After my wardrobe malfunction, we headed down into the col, where the winds continued to buffet us. The ledge sections here were very slick, and the mud especially deep and deceptive. The ladders were a nice touch, though slippery, and the bog bridging once in the col was just plain evil in its slipperiness. Ahead of us loomed the massive ledge complex on East Baldpate. The wind was at our back as we ascended the mostly dry ledges, and topped out on the summit plateau no worse for wear.



We soon reached the summit of East Baldpate, where we were greeted by a group of four ladies who said they'd come up from East B Hill Road in Andover, and were making a traverse down to Rt. 26. Sounds like an awesome day! After stopping briefly, Suzy had a snack (I wasn't hungry), and enduring the cold and wind, we sallied forth back down the ledges to the col. While on the summit, I had noticed off to the west, rain falling, and I made the recommendation to get down off the ledges before it hit. We did just that, and the rain, while brief, ended up making the ladies who we met on the summit cut their lunch break short. Carefully, we picked our way back up West Peak and then on down the trail. We leapfrogged the ladies a couple of times, then we took off down the spur trail to Baldpate Shelter, where we hung out in the sun for a while, relaxed, and ate.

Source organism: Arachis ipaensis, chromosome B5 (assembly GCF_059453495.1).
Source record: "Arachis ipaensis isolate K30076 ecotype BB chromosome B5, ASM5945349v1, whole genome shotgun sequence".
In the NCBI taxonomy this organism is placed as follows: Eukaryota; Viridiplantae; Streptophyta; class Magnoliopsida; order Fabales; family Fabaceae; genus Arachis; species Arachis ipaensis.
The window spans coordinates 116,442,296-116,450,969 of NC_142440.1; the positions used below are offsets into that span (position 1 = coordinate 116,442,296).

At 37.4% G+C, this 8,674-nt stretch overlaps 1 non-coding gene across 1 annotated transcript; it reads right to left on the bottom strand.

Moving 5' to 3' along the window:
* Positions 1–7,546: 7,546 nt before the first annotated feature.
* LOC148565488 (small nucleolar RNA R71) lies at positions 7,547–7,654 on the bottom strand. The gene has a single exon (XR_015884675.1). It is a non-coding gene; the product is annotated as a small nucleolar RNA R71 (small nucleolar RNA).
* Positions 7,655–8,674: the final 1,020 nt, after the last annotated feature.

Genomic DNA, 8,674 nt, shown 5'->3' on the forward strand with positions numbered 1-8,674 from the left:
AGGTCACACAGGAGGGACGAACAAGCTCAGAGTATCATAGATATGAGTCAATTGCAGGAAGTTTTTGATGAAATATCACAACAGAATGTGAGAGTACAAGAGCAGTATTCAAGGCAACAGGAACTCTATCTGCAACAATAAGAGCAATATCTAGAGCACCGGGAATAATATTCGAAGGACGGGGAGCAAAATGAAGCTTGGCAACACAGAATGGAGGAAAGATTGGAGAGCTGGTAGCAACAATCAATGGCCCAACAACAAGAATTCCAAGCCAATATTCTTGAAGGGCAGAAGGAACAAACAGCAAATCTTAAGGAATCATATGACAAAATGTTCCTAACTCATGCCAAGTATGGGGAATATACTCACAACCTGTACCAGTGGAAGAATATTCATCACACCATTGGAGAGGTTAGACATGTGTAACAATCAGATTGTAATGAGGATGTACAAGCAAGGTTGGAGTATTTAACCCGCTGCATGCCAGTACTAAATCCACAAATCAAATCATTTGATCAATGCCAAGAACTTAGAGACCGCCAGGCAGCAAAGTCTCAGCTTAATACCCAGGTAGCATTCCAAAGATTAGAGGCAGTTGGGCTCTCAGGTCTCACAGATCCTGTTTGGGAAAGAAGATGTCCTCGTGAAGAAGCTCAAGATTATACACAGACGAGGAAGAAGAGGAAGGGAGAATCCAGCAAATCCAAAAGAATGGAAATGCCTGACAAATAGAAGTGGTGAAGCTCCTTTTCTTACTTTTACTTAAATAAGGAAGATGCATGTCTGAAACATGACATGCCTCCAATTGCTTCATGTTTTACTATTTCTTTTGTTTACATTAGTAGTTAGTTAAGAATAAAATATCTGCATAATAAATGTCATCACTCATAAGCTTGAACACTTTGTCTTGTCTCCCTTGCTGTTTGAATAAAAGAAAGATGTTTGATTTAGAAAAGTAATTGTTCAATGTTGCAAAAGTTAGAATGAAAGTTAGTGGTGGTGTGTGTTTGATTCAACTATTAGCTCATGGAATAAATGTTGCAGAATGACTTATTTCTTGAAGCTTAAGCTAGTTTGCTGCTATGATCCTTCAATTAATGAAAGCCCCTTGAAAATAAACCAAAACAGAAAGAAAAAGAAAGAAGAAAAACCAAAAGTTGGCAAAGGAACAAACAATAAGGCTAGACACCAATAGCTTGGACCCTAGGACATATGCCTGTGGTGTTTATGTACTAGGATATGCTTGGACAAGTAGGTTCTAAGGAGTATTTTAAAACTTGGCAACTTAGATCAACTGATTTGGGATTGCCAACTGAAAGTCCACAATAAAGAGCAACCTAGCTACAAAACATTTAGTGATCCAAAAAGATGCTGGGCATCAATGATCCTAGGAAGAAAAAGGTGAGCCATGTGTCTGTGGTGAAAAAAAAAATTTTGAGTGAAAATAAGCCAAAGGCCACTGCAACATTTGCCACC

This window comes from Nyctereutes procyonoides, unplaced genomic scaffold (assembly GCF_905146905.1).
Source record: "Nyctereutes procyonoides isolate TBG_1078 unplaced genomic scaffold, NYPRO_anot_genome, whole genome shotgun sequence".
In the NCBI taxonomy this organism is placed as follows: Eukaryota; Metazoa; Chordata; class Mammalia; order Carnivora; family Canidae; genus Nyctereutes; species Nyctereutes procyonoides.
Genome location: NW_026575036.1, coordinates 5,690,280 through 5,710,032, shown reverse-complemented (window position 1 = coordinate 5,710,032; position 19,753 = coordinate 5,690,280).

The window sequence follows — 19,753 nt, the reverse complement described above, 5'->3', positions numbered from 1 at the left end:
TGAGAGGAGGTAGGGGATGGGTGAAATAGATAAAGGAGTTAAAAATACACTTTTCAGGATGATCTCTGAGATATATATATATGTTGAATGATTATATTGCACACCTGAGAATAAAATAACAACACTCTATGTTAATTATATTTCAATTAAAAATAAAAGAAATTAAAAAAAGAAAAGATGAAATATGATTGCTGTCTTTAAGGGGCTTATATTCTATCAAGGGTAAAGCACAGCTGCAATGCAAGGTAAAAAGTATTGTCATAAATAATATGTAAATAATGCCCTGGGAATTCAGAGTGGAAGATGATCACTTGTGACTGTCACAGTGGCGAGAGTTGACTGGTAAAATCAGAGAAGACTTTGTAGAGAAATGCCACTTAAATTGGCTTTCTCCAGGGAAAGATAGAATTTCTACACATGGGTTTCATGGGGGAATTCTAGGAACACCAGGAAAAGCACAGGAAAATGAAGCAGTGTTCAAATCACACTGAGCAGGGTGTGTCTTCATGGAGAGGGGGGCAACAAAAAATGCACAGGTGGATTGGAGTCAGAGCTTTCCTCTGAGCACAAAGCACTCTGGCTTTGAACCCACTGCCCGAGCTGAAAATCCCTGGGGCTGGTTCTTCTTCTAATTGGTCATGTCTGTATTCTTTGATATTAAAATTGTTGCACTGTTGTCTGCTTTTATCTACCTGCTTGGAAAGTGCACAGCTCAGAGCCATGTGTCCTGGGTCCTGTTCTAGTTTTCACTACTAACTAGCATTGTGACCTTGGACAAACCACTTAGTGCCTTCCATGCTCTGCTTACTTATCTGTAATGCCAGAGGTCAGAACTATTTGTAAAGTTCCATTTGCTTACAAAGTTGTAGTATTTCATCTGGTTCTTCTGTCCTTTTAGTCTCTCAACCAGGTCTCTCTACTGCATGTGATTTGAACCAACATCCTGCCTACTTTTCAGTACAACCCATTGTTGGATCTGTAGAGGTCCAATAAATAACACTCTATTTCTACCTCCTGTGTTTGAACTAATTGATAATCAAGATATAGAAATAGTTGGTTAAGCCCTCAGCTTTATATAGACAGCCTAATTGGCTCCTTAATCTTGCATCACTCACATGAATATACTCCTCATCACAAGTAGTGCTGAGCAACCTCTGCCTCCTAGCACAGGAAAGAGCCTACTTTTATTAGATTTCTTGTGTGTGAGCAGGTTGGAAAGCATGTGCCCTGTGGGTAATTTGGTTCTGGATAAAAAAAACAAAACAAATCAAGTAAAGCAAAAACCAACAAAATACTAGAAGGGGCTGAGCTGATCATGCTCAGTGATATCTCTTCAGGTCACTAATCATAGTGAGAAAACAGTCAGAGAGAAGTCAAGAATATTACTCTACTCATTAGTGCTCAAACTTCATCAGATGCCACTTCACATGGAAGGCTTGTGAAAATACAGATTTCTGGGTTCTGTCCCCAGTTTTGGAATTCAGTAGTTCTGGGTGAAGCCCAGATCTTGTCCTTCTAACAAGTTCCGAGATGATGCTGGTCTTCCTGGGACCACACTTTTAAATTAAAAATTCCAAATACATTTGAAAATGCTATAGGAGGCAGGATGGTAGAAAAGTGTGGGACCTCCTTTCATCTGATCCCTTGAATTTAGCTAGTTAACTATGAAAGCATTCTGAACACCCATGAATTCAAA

After the sun went behind the clouds, it got chilly again, and we got moving down. Shortly after the upper junction with Table Rock Trail, we ran into two thru hikers (within a couple minutes of each other), and one had the tiniest trail dog I've ever seen. It looked to me like a mini Dachshund, and it apparently had come all the way from Georgia! So awesome. Slowly, through brief showers, and much mud, we made our way back to the parking lot, making the day a success.